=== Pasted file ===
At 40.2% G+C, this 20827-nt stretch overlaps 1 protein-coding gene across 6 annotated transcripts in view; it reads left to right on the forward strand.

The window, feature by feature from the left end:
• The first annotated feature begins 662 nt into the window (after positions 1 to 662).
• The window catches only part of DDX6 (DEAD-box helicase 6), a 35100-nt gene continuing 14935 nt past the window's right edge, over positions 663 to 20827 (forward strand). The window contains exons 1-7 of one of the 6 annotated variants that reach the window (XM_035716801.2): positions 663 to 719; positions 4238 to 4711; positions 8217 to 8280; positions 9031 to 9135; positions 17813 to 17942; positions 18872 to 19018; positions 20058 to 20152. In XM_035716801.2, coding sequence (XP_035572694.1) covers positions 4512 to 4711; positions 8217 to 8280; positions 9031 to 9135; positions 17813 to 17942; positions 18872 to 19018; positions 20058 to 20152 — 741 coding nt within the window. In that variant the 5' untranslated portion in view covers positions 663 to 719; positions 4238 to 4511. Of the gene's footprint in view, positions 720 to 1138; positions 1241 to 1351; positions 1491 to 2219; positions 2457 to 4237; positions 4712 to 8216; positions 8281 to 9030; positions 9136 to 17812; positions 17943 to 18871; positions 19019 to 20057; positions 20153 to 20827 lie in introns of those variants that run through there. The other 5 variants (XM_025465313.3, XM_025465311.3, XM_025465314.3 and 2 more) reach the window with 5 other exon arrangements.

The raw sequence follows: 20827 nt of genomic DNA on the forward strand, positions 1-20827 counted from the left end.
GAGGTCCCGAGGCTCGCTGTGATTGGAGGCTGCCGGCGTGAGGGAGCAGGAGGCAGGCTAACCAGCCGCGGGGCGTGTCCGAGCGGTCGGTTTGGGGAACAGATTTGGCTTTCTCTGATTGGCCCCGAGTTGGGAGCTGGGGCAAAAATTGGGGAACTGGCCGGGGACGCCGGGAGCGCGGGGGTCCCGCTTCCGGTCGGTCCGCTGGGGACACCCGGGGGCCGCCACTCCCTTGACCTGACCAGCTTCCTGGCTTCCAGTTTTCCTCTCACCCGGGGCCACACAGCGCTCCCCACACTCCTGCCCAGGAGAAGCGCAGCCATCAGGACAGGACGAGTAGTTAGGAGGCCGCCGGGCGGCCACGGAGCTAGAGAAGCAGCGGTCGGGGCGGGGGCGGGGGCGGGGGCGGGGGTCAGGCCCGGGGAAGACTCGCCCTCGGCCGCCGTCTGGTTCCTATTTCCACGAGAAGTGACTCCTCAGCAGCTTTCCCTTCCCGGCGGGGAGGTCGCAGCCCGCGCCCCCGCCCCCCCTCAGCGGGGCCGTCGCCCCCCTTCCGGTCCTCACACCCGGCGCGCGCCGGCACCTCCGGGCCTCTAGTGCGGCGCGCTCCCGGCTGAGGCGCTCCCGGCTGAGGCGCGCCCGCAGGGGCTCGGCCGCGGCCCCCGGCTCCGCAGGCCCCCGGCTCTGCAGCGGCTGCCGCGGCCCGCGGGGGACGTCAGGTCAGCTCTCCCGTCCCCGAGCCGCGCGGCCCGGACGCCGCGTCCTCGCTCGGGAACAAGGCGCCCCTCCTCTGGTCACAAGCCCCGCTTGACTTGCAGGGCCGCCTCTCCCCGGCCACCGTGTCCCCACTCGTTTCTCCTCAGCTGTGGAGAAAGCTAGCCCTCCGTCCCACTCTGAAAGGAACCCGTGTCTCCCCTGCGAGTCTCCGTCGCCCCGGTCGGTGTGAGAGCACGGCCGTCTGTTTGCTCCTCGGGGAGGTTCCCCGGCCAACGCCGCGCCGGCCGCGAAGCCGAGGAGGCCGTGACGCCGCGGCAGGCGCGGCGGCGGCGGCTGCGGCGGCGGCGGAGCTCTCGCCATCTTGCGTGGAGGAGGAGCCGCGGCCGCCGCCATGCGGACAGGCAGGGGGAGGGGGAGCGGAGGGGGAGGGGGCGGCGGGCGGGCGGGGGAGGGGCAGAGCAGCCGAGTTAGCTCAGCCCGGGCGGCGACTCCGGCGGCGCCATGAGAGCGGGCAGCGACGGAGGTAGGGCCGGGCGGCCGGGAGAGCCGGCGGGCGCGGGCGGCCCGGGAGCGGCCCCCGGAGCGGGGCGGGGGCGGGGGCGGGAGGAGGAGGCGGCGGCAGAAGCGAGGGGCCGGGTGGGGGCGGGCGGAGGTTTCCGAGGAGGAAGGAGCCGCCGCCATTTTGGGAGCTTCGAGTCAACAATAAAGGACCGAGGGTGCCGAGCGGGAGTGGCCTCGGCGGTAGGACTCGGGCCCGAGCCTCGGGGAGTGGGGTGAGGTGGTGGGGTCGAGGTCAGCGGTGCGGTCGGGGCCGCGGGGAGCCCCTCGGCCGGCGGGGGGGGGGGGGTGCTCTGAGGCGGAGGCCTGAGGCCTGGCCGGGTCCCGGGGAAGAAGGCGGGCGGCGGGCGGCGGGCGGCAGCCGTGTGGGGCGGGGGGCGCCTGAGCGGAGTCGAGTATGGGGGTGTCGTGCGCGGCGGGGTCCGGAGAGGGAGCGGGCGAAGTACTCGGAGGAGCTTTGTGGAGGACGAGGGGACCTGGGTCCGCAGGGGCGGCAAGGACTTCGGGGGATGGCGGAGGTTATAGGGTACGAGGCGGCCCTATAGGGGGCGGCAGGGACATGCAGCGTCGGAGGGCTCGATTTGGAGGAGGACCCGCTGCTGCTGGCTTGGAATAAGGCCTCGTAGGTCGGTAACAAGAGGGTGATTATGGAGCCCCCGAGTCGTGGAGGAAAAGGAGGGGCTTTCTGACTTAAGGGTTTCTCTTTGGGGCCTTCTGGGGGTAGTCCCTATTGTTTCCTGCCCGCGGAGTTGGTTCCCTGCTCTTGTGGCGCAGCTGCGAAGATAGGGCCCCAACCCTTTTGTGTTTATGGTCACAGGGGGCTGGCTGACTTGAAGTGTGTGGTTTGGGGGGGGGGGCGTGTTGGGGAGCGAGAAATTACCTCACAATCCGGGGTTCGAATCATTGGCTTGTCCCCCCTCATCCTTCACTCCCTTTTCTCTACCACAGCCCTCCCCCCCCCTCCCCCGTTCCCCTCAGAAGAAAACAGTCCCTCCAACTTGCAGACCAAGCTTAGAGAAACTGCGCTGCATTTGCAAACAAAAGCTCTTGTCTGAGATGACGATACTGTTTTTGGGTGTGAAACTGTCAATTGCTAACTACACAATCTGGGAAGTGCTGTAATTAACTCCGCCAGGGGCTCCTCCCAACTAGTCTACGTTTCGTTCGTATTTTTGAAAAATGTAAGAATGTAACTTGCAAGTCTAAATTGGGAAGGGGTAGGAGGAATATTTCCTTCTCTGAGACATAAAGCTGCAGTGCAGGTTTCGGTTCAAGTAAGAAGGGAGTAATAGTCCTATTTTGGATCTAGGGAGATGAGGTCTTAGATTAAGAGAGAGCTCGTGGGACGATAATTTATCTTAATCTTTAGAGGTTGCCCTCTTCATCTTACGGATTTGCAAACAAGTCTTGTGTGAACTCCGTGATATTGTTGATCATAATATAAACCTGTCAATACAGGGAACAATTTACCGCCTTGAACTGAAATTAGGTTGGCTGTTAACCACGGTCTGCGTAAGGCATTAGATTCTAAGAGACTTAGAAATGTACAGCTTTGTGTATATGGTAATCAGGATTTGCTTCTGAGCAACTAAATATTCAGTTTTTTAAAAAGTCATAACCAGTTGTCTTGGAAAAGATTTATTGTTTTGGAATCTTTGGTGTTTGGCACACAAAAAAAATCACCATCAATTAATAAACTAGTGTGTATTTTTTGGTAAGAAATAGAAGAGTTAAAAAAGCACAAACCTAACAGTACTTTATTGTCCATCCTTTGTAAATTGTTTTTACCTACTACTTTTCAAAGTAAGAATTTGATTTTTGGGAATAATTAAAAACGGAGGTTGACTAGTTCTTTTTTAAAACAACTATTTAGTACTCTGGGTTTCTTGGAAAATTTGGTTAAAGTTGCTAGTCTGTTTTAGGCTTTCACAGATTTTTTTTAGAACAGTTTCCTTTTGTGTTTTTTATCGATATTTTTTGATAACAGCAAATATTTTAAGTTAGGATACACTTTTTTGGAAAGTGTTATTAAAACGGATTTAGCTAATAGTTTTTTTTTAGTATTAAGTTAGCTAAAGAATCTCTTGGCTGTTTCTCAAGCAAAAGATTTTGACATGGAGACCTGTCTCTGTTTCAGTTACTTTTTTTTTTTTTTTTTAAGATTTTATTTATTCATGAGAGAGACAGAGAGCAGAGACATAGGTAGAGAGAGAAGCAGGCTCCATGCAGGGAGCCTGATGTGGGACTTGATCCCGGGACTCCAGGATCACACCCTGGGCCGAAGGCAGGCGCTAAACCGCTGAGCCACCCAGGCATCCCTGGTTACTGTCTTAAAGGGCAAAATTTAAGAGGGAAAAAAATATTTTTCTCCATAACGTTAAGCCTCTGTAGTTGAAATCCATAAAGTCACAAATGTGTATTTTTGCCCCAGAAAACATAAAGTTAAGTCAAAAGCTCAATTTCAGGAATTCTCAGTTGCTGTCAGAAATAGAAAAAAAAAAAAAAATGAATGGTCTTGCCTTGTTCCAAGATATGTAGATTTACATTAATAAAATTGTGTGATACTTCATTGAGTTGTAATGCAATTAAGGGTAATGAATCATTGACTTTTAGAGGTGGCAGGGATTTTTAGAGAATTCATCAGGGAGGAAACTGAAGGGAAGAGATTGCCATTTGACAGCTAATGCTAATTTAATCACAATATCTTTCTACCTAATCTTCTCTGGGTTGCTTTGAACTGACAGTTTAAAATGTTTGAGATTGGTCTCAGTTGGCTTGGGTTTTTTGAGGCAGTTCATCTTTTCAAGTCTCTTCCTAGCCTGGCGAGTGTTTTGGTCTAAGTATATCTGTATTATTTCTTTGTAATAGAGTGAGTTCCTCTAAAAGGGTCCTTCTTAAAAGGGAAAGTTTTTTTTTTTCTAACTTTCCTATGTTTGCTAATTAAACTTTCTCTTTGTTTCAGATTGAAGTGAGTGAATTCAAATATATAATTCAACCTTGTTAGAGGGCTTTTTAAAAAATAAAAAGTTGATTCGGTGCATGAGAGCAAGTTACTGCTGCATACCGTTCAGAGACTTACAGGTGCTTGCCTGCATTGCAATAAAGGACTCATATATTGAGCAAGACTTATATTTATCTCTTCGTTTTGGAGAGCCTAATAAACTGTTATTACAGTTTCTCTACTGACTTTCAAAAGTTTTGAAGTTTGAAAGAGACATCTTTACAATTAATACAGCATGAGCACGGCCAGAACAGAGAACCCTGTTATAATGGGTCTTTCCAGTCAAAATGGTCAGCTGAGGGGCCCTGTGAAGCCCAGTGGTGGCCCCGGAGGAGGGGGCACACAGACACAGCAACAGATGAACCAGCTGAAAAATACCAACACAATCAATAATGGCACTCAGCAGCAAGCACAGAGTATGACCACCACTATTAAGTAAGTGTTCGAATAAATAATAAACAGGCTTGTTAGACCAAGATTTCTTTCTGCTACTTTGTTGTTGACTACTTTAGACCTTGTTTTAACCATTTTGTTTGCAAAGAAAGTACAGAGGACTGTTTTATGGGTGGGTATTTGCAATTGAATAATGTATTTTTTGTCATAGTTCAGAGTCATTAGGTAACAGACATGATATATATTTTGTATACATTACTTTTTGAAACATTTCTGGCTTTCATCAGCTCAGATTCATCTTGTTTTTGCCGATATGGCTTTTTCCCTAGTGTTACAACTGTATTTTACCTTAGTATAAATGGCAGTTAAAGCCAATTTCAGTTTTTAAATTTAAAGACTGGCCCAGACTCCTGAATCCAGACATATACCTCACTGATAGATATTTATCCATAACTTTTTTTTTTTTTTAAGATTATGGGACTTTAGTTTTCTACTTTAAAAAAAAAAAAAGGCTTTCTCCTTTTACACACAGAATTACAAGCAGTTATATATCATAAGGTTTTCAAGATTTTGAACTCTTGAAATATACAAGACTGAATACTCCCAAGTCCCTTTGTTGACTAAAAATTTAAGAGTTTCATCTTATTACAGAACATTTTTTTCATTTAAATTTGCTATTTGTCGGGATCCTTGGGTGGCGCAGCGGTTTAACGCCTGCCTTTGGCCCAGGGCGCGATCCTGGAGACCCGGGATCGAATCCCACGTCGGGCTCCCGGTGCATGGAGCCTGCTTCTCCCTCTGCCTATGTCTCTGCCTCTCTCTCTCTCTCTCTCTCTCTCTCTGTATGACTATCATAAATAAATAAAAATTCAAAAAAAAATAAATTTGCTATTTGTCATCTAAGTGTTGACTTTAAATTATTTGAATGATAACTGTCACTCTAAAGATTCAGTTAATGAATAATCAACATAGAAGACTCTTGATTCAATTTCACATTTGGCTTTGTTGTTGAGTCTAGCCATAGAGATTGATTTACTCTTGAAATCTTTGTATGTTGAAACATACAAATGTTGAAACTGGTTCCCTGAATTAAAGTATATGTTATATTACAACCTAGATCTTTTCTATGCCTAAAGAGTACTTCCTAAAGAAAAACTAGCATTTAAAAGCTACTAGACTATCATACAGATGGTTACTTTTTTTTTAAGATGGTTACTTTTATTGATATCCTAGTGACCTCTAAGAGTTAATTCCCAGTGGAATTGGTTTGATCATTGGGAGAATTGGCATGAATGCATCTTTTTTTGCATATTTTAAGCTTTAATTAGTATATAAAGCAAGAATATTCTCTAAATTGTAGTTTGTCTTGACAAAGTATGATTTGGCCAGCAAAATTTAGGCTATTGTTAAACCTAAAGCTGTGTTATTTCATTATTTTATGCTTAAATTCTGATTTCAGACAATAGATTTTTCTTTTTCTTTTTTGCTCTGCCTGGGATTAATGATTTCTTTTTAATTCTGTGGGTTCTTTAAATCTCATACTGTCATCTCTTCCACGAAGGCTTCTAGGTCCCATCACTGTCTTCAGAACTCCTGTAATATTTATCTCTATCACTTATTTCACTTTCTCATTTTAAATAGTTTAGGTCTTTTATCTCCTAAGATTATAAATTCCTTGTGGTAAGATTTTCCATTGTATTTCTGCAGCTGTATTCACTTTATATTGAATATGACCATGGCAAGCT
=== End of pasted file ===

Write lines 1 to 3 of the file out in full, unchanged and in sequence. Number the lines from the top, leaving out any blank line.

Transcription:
At 40.2% G+C, this 20827-nt stretch overlaps 1 protein-coding gene across 6 annotated transcripts in view; it reads left to right on the forward strand.

The window, feature by feature from the left end:
• The first annotated feature begins 662 nt into the window (after positions 1 to 662).